Recently in The Nitty Gritty of Children's Writing Category

Selling Photos to Magazines

photo courtesy of morguefile.com
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Do you have your own images that would make a great addition to your article?

Do you know if the magazine you're submitting to accepts photos?

Since images are often purchased separately, offering photos can increase your rate of pay. However, just as there are rules and guidelines for writing, you'll find the same for photo submissions.

First, consider:


  1. 1. Do these photos add value to the article or short story? Do they help illustrate or demonstrate the content?

  2. 2. Do you own these photos? You either took the pictures with permission in a private location or they were taken in a public place.

  3. 3. Or, do you have permission of the photo owner to use these images? If so, note photos courtesy of "first name last name." Your editor may want contact info to verify this permission.

  4. 4. Are they quality photos? Do they have good composition, originality, good color and lighting? Are the images in focus or deliberately out of focus for effect? Are they cropped and/or modified well? Compare your images with pictures in the magazine you're targeting. Be honest with yourself. Can you see your photo in this magazine?

  5. 5. Do you have a photographer's release? If the picture shows a recognizable person, the editor may need a copy of this form. Here's a good site with information on release forms: http://www.free-legal-document.com/sample-model-release.html. You may also search online for model release or photo release to see similar forms.

  6. 6. Does the photo format fit the magazine's photo guidelines? You'll find some information in market books, but check the magazine's own submission guidelines, which are often available online.

  7. 7. What rights you are selling.

How to sell your photos:


  1. 1. Find out what format the magazine wants. Yes, it's so important, I'm repeating it. Formats usually are:

  2. a. Digital, including number of pixels

  3. b. Color slides or transparencies

  4. c. Black and white photos, a size is often specified


  5. 2. When submitting a query letter for an article:

  6. a. Send a sample of the best photo. This can pique an editor's interest.

  7. b. Similar to a bibliography, list the photos available with a brief description of each.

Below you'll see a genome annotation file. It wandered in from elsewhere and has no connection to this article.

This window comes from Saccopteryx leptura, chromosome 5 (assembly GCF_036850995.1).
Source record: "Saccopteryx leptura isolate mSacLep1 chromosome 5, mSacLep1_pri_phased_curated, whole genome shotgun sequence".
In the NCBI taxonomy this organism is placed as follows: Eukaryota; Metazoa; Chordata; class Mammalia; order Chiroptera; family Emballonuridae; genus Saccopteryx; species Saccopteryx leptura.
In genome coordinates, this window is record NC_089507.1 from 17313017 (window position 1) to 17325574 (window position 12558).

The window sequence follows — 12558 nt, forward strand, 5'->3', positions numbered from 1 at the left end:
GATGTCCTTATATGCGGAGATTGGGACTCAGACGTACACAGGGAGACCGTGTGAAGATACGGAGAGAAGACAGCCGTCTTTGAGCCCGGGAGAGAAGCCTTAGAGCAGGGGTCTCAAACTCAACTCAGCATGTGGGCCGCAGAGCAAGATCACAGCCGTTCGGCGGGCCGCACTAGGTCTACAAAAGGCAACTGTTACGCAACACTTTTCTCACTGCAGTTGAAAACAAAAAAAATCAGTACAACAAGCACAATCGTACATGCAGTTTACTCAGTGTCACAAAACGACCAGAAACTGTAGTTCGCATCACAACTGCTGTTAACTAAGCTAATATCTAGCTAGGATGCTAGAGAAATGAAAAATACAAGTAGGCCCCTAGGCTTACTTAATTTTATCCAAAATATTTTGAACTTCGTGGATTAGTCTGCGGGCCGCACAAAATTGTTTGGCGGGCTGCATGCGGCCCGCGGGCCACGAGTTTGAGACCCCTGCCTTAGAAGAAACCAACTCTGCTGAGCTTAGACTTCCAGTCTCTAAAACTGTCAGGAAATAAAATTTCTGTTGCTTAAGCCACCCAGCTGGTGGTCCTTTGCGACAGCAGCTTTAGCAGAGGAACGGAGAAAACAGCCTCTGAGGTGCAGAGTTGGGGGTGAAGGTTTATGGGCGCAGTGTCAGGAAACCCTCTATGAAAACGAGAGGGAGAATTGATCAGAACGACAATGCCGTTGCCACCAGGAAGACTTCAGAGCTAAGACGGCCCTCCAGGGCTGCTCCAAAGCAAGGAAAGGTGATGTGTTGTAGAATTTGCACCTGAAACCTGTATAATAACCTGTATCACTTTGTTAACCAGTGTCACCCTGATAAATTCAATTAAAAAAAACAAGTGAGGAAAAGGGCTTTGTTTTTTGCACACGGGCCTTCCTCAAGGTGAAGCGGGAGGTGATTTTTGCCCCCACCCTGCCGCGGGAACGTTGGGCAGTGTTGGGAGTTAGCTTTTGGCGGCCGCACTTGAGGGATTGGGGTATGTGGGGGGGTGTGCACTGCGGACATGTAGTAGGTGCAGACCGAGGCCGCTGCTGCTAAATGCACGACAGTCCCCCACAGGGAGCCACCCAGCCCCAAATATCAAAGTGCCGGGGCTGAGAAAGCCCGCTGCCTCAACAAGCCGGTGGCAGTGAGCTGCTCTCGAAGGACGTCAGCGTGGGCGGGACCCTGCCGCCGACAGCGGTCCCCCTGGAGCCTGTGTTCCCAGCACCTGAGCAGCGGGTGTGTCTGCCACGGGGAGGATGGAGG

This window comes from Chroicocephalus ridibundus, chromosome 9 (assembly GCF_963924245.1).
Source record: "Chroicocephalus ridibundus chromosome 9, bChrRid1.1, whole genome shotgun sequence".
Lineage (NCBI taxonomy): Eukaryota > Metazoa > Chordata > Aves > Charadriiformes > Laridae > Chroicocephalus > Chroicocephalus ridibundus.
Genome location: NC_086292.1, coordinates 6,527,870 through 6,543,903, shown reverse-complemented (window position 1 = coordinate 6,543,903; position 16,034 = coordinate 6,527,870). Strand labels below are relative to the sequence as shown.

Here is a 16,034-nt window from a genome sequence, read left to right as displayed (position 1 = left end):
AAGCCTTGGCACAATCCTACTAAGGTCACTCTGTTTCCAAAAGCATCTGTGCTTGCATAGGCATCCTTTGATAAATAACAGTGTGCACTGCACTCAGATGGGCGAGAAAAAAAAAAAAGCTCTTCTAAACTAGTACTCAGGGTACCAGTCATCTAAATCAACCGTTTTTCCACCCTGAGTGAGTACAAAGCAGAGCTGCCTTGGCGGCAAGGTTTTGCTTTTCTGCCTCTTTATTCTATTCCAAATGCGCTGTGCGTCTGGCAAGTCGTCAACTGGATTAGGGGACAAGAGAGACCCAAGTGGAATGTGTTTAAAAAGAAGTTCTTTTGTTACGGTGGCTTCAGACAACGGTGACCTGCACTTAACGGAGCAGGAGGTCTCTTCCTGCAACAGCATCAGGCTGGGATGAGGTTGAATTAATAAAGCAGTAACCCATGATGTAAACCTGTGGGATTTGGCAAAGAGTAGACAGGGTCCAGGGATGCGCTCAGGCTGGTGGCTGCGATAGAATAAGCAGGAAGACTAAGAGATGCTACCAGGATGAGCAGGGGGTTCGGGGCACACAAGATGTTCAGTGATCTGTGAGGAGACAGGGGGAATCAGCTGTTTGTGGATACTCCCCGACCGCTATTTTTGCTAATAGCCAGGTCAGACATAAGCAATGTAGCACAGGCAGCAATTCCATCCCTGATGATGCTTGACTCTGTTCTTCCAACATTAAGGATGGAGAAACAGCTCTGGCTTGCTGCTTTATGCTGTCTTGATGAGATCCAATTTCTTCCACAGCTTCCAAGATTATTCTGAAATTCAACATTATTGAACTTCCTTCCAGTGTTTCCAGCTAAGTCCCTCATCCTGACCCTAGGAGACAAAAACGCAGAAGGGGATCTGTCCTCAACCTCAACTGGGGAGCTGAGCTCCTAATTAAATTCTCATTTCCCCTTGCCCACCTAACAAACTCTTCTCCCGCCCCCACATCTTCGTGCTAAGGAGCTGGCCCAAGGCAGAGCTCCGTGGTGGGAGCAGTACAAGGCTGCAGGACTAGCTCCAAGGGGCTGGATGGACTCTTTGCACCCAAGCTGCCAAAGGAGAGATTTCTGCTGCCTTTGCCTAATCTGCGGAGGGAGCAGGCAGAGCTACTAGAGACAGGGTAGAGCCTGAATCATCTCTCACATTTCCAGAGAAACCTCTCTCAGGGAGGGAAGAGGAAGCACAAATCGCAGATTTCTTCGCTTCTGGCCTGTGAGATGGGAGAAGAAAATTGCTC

8. c. Communicate the format of your picture(s) to the editor in a way which shows you know what format the magazine expects.


  9. 3. When sending the full article either on spec or by request:

  10. a. Send a list of the enclosed or attached photos. Include a label for each photo, a brief description, and if the magazine puts captions on photos, possible captions.

  11. b. When sending by snail mail, put photos in protective sheets, and protect them with cardboard. Don't send your only copy.

  12. c. Send a photographer's release, if the magazine indicates they want one. At least mention you have it available.

  13. d. Depending on the type of article, you may need to indicate where each photo goes in the article. This can be done simply by putting "(photo #)" in the text and including numbers on your list of photos.


  14. 4. Some magazines may be interested in photos of children involved in activities or in photos of animals and plants. They would probably not purchase them outright, but have them on hand to use when needed, or contact you when looking for a specific type of photo.

  15. a. Send photocopies, tear sheets or other nonreturnable samples.

  16. b. Include previous photo publishing credits (where your photos have been published before, if any).

  17. 5. Never send your only copy of a photo. Photos are usually returned but can get lost or damaged.

  18. 6. Label any physical copies with your name and photo identification (name or number).

Sample photo guidelines--note how much they vary and remember they can change at any time:

U.S. Kids magazines: "We do not purchase single photos. We do purchase short photo features (up to 8 or 10 images) or high-quality photos that accompany articles and illustrate editorial material. Digital format is best with high resolution (300 dpi in an image size of at least 4×6 inches). We purchase one-time rights to photos but reserve the right to use the images on our websites. Please include captions and signed model releases."

Nature Friend: "Photographs are selected, month-by-month, based on articles selected that need illustrations, along with a front and back cover photo. What this means to a photographer is that photographs are secondary to writings and cannot be anticipated and selected in advance. Photographic submissions that require us to return material in a specified number of weeks will likely not be useful to us. Photographs that are in our files the day we are making selections will stand the greatest chance of being selected for use."